The first PCI treatment was very disconcerting for me because it was so different from the treatments to the chest area. I mentioned above that there was a distinct odor to the radiation, well now the odor was much stronger and I could feel a tingling sensation in my nasal cavities, along with a flashing of blue light and a general sense of invasiveness that was not present in the radiation to the chest. A week into the treatments I was able to create a positive and strong visualization of diving into blue water and feeling it wash over and cleanse me during the actual radiation treatment, breathing out all the while as though expelling any negativity and sickness.

I have had alot of adverse reaction to the decadron I'm taking to counter the swelling (e.g., severe mood swings, temper outbursts, weight gain, heartburn,etc.), but it is important to understand that the reactions are only to the medication and that it's a temporary thing. I'm now halfway there, and simply knowing why I'm reacting the way I am has helped, although for a few days I was not aware that the wild mood swings were the decadron (then it dawned on me - it's a steroid - :shock: - DUH!).

I don't know if the methodology for treatment would be the same for you and I don't know off-hand the dosage, but it is pretty "creepy" (sorry, it's the best word I can come up with right now). They created a "mask" of my face using plastic mesh which keeps my head immobile during treatments. They've told me that I can keep the mask afterwards, so I'm thinking of make a "chia-Mark" out of it later. I guess the point is that it is creepy, invasive, intimidating, frightening, unexpected, and everything, but the alternative remains unthinkable. The alternative is to not fight. The alternative I've tried. I lived the alternative for 25 years figuring that I was immune, that I would not be in that small percentage that developed cancer from smoking. My grandmother lived into her 70's smoking and had no smoking related health issues. I no longer feel immune. I feel vulnerable and frightened. It's certainly to be expected. But that doesn't make it any easier. I guess the PCI is a way that I can feel that I am continuing to fight. To get stronger. To be less vulnerable.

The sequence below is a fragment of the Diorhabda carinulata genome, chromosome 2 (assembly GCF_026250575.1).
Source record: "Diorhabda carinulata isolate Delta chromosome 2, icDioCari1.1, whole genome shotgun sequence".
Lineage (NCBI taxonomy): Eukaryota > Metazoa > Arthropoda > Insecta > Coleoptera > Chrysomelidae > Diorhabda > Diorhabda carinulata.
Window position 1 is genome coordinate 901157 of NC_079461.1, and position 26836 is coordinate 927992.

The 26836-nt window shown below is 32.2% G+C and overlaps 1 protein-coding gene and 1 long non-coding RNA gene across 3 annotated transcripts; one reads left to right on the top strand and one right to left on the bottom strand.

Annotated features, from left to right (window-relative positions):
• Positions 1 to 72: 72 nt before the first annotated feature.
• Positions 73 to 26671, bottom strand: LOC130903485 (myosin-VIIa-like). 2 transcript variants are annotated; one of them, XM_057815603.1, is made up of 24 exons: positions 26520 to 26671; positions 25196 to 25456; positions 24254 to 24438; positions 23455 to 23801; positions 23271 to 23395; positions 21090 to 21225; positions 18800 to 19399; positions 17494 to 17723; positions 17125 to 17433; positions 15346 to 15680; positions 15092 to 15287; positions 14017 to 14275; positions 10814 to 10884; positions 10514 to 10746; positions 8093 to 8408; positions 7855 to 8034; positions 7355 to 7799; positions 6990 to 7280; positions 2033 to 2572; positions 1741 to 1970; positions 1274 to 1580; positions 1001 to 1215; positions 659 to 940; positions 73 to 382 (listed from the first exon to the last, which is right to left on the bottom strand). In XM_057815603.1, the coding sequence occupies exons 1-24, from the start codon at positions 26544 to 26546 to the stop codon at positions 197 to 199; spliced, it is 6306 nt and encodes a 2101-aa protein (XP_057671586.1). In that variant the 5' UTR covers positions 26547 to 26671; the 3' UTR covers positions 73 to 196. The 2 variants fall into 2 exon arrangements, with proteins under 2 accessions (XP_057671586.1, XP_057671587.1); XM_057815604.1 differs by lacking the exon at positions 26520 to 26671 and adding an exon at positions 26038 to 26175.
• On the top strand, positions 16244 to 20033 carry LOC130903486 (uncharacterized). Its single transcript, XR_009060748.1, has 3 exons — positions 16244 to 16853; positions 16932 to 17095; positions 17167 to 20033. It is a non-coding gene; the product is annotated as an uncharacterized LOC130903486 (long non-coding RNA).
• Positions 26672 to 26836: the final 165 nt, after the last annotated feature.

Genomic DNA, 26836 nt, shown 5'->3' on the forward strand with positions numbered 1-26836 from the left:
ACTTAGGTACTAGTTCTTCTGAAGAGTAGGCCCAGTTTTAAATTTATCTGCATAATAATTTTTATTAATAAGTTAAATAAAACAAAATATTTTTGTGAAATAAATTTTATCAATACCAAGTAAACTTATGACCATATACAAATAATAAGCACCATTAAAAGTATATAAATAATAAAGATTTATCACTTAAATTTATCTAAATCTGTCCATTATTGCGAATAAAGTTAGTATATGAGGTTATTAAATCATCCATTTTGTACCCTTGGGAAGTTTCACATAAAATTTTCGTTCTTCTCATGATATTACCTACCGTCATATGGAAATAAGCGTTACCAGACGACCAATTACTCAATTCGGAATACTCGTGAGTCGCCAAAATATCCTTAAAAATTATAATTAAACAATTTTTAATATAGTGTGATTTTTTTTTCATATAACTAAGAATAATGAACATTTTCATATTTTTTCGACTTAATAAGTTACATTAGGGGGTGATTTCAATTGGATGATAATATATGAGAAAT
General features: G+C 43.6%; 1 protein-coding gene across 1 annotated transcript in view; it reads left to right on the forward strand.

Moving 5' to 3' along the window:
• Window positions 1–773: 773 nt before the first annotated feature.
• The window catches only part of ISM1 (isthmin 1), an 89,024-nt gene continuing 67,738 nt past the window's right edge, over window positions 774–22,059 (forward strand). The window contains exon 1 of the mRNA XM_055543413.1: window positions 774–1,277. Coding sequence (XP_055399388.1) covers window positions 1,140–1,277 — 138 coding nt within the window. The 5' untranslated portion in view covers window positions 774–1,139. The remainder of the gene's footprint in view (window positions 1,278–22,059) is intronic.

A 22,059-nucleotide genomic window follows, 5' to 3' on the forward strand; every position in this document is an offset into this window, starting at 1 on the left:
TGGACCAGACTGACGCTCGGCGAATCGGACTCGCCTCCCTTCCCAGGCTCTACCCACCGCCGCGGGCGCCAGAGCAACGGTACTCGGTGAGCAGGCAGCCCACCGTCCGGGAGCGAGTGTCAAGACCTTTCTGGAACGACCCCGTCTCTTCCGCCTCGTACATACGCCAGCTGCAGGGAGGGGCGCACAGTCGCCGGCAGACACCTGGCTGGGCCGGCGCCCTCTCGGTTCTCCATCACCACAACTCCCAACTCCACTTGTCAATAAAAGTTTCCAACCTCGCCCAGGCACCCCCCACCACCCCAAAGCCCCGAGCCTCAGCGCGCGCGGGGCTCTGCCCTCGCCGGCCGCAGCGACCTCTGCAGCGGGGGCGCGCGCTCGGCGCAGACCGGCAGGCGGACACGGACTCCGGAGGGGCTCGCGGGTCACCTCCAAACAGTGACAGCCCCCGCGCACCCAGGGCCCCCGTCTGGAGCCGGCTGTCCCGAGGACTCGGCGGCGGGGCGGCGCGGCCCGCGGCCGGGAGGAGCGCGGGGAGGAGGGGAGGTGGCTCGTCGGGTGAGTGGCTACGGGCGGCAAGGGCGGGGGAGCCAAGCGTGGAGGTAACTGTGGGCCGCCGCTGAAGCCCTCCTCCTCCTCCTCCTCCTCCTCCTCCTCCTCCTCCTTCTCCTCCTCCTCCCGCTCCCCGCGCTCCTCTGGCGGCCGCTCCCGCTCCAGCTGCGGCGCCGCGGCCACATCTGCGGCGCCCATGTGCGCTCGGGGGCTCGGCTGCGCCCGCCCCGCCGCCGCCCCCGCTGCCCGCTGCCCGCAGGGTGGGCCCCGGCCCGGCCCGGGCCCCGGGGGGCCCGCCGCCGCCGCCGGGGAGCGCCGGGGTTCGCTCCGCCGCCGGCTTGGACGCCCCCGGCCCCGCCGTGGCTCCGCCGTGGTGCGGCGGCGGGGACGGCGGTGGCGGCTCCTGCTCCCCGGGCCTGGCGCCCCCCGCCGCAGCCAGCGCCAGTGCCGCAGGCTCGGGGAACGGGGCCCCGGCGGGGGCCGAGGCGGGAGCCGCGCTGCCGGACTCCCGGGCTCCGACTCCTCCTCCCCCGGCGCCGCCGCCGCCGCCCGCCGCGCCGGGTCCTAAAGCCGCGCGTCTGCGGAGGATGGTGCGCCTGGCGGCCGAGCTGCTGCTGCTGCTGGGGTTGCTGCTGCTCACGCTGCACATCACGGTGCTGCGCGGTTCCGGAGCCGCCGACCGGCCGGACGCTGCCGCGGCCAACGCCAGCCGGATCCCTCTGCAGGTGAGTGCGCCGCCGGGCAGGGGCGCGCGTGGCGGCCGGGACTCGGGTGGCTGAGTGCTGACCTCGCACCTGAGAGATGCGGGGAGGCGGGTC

Still, the radiation to the brain had me shaking in my boots. My wife and I spent alot of time talking and we both knew that any effects of the radiation were going to be minor in the grand scheme of things compared to the alternative of metastasis of cancer in the brain. I guess my best advise is not to let the fear intimidate you and make your decision for you. Either way, you have to decide what the possible costs and benefits are for you. There's no way to be sure of the outcome, but do what you feel gives you the best fighting chance at a long healthy future.

All my best wishes,


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Just to give my history. I'm a 36 month (almost April 2002) SCLC limited survivor. I did not have PCI. My doctor didn't push this issue with me, I think because, he felt I didn't need it. I have read all the pros and cons connected with this and it seems it is a personal call. It seems to me to be a gamble. All the factors being age, physical health otherwise, any other existing issues, that all roll into a decision as to whether or not it is right for you. In my case I was 48 at diagnosis, had relatively good health otherwise and am a strong person physically. I think my dr. took all those things into consideration. When I spoke to him about it, he responded, rather solemly, that he didn't think it was right for me. I trusted his decision and, so far, have not regreted doing so. I hope that you have good results, whatever decision you make. Keep your chin up!